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Vanninen R, Äikiä M, Könönen M, et al. Subclinical Cerebral Complications After Coronary Artery Bypass Grafting: Prospective Analysis With Magnetic Resonance Imaging, Quantitative Electroencephalography, and Neuropsychological Assessment. Arch Neurol. 1998;55(5):618–627. doi:10.1001/archneur.55.5.618
To analyze the frequency and severity of subclinical cerebral complications associated with coronary artery bypass grafting (CABG).
A prospective controlled study using preoperative and postoperative magnetic resonance imaging (MRI) of the brain, quantitative electroencephalography (QEEG), and detailed neuropsychological and neurologic examinations as potentially sensitive indicators of subclinical cerebral injury associated with CABG.
Multimodality evaluation in a tertiary care unit (Kuopio University Hospital, Kuopio, Finland).
Thirty-eight patients undergoing elective CABG and 20 control patients undergoing other major vascular surgery, mostly operations on the abdominal aorta.
Main Outcome Measures
Coronary artery bypass grafting–associated cerebral complications assessed preoperatively and postoperatively by brain MRI, QEEG, detailed neurologic examination, and a neuropsychological test battery that evaluates cognitive functions in major areas known to be vulnerable to organic impairment (learning and memory, attention, flexible mental processing, and psychomotor speed).
There were no major neurologic complications. A mild hemisyndrome developed in 1 patient who underwent CABG and in 1 control patient. Overall, there was no decline in mean cognitive performance 3 months after surgery. Electroencephalographic slowing of 0.5 Hz or more in at least 2 channels occurred in 11 patients who underwent CABG and in 1 control patient (P=.03). The postoperative brain MRI scan revealed new small ischemic lesions in 8 patients (21%) in the CABG group but in none of the control group (P=.03). These new cerebral MRI lesions did not explain deterioration in neuropsychological test performance or the QEEG slowing.
Coronary artery bypass grafting causes more QEEG alterations and small ischemic cerebral lesions that are detectable by MRI than does other major vascular surgery. The effect is mainly subclinical, because no statistically significant deterioration in mean neuropsychological test performance was detected.
CORONARY ARTERY bypass grafting (CABG) has been performed for more than 30 years and is now the most common major surgical procedure in the United States. Annually, more than 800000 patients throughout the world undergo myocardial revascularization procedures.1 Coronary artery bypass grafting effectively relieves angina, may prolong life, and has, at present, a relatively low mortality rate, factors that have encouraged its use for more marginal indications. Therefore, morbidity is now an important factor in the assessment of the risk-benefit ratio.2 Of all the adverse outcomes associated with CABG, neurologic complications form an important proportion.3 Because of the huge number of operations performed, reduction of both the severe and milder cerebral complications is a continuing challenge for surgical practice, perfusion technique, and patient surveillance methods. Several prospective studies have assessed the incidence of neurologic complications after CABG and have evaluated their risk factors.1,4,5 The incidence of serious focal complications, such as fatal or nonfatal permanent stroke or transient ischemic attacks, has been reported to be 3.1% to 5.2%.1,5,6 Moderate complications, such as clinically obvious deterioration in intellectual function or seizures, have been detected in an additional 3.0% of cases.1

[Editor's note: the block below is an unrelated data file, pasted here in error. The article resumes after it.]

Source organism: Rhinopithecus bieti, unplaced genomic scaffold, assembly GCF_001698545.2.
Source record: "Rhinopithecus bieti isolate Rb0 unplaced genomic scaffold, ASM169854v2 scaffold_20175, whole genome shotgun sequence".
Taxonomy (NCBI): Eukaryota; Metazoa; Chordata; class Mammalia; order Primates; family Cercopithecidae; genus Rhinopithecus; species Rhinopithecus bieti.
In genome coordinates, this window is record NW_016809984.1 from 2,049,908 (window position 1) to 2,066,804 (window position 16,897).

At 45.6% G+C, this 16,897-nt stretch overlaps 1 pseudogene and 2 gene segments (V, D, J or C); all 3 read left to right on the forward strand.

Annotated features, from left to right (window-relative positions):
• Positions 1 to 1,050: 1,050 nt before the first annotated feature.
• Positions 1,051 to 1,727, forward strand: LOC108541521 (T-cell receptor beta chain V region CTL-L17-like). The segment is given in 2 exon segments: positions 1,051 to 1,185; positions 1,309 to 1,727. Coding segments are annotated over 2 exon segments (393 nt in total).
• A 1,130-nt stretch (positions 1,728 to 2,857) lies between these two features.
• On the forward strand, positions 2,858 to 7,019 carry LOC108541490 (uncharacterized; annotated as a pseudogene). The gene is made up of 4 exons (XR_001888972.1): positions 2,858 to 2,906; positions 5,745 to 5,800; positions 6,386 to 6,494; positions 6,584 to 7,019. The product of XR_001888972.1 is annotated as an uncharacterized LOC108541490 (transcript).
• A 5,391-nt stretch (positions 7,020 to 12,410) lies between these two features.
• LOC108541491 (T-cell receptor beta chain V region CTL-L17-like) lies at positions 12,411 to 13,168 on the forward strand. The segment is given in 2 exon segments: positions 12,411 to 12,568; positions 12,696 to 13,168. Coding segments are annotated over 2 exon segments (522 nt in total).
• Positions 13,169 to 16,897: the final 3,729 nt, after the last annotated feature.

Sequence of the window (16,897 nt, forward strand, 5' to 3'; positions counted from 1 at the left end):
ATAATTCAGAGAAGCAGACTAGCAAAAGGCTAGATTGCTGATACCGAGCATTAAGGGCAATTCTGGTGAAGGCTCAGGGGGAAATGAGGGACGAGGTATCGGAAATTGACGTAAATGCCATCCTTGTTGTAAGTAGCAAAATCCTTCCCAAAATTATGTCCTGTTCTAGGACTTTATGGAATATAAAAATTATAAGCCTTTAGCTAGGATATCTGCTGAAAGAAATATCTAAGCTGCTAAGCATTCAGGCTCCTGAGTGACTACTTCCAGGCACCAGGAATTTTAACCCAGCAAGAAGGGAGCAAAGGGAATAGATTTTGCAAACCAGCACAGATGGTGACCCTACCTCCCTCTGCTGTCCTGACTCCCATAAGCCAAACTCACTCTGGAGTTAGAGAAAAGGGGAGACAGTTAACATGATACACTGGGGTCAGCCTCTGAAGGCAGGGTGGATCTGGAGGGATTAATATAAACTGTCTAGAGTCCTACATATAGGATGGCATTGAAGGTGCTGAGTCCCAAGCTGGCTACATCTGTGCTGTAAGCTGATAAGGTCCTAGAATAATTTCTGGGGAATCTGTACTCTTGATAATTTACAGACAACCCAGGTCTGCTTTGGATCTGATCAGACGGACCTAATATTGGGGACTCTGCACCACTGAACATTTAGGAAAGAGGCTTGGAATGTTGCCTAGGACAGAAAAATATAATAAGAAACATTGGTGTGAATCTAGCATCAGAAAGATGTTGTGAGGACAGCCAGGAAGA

Milder subclinical intellectual decline and neurologic signs that are easily overlooked in everyday clinical work and in retrospective studies are considerably more common.5,7,8 In an age of quality improvement and increasing scrutiny, standardized assessment of cognitive function and subclinical subtle complications using sensitive and reproducible methods would be of great value. Detailed preoperative and postoperative neurologic and neuropsychological examinations,2,5,9-11 magnetic resonance imaging (MRI) scans of the brain,12,13 quantitative electroencephalograms (QEEGs),14 auditory evoked potentials,15 cerebrospinal fluid enzyme measurements,12 serum studies of S100 astroglial-specific protein,16 retinal microvascular studies,17 cerebral blood flow measurements,2 and transcranial Doppler ultrasonographs11,18 have all been separately used as potential sensitive indicators of cerebral injury associated with open heart surgery. However, most of these studies have not concentrated on CABG but have involved heterogeneous open heart operations, and some have used surgical techniques that are already outdated. Also, investigations simultaneously combining several of the methods mentioned above are scanty, even in the most recent literature. Magnetic resonance imaging of the brain has rarely been included in the study protocols despite its superiority in the imaging of cerebral abnormalities. Finally, most of the published studies lack control subjects.
The purposes of this prospective study were (1) to analyze the frequency and severity of possible subclinical cerebral complications associated with CABG using a multimodality assessment—detailed neurologic and neuropsychological examinations, MRI of the brain and QEEG—and (2) to identify risk factors that may predispose to such complications. To determine the possible effects that are characteristic of CABG, a control group made up of patients undergoing analogous major vascular surgical procedures without the heart-lung machine was included in the study.